A crucial step in gaining community support was to invite locals to own the turbines. As Samsø Island’s website notes: “Windmills are much prettier when you are a co-owner, making money when the wind is blowing.” A decentralized structure was created, with cooperatives being formed, or shares being sold in each turbine. Hermansen says that “everybody who lives in the neighborhood had a chance to invest their money in the turbines, giving a sense of local ownership that was strong enough to overcome the flip side of the turbines.” Locals signed on to this scheme enthusiastically, contributing enough through cooperatives to purchase two turbines, while individuals purchased the remaining nine. These 11 turbines generate enough power to make each of the island’s 22 villages self-sufficient.

In 2002, to offset emissions from the island’s cars, tractors and ferries, a further ten offshore turbines were installed, with a combined capacity of 23 megawatts of power. These turbines are located in relatively shallow water, with foundations fixed in the ocean floor. Sub-sea transmission cables connect the turbines to the electricity grid.

Offshore wind farms such as this are increasingly the norm in Denmark, as its ocean areas have strong and consistent wind patterns, and farms can be larger while generating less visual impact and noise for residents. Turbines are also often easier to install offshore, since ships can carry the massive components, which are difficult to transport on land.

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Turbines on Samsø Island. Credit: Beppe Rijs

Two of Samsø’s offshore turbines are cooperatively owned. The municipality owns a further five turbines, which generate income that the local government can reinvest in sustainability measures. This includes smarter methods of heating and incentives for the purchase of electric cars.

Samsø is cold in the winter, with an average January maximum of three degrees Celsius (37 degrees Fahrenheit). To address the island’s heating needs, three plants were installed between 2002 and 2005. These burn biomass, mostly local straw, and supply 70 percent of the island’s heating requirements. Many of those not on district heating have replaced old oil furnaces with solar collectors or biomass burners of their own. Like much of the world, electricity use on Samsø has increased over the past two decades, as people use more appliances more often. However, because of the emphasis on retrofitting old houses with energy-efficient electric heat pumps, and thick insulation made from recycled materials, consumption has decreased more than 20 percent since 1998.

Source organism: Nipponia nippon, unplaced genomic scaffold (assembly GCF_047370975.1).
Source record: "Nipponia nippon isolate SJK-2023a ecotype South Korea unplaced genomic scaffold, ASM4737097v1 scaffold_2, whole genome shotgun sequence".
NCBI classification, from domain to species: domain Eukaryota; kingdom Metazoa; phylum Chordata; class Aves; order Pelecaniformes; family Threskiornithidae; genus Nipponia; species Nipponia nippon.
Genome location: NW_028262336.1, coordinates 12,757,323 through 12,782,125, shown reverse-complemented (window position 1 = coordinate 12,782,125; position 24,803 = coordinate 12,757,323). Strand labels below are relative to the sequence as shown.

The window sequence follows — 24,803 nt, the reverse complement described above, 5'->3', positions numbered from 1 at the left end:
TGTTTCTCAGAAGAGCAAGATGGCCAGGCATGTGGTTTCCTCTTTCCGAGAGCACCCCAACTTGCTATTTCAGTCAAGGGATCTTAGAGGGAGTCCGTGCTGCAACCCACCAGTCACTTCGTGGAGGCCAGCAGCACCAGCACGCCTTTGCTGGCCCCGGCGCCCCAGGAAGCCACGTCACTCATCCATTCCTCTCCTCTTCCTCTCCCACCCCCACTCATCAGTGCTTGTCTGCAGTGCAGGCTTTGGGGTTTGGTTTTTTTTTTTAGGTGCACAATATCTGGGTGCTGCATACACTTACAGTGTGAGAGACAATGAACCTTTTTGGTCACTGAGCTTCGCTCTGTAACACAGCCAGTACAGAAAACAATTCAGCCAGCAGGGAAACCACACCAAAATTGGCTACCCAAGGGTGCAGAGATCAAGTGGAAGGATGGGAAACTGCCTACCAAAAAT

Samsø also has the highest number of electric cars per capita in Denmark. The municipality changed its fleet to electric vehicles, powered by solar panels. 

Samsø continues to make progress in reducing emissions and remains a shining example of a community-based response to climate change. But most compelling is that much of the technology underpinning Samsø’s energy shift is common. There are now hundreds of thousands of wind turbines spinning around the world, producing about six percent of the world’s electricity demand. The story of Samsø is not of new technology; it’s about how a concerted effort and an engaged community can use existing technology to eliminate carbon emissions. This proved possible when people saw that addressing climate change aligned strongly with other community interests, such as economic development.

The experience of Samsø Island is instructive. This small rural community has shown that with leadership and commitment, climate change is a challenge that we can take on. It has inspired community efforts across the world, such as Hepburn Wind, a community-owned wind farm in Australia, and Sustainable Molokai, a community-based sustainable energy group in Hawaii.

Hermansen’s roots will remain on Samsø Island, though. He wants to be there to help the island to achieve its next goal: complete independence from fossil fuels by 2030, 20 years ahead of the rest of Denmark. “We plan to get rid of oil completely by 2030,” Hermansen says. “This is very ambitious too, because we still have tractors.” 

As a step towards this goal, the Samsø municipality recently bought a large new ferry, capable of transporting 600 passengers and 140 cars. In a first for Denmark, it has a dual-fuel engine, which makes it possible to run on liquefied natural gas rather than heavy fuel oil, reducing carbon emissions significantly. However, it can also run on locally produced biogas. It’s quite possible that if you visit Samsø in future, you’ll arrive on a ferry powered by methane produced from household waste or pig manure. And you may even run into Søren Hermansen, with his mischievous smile.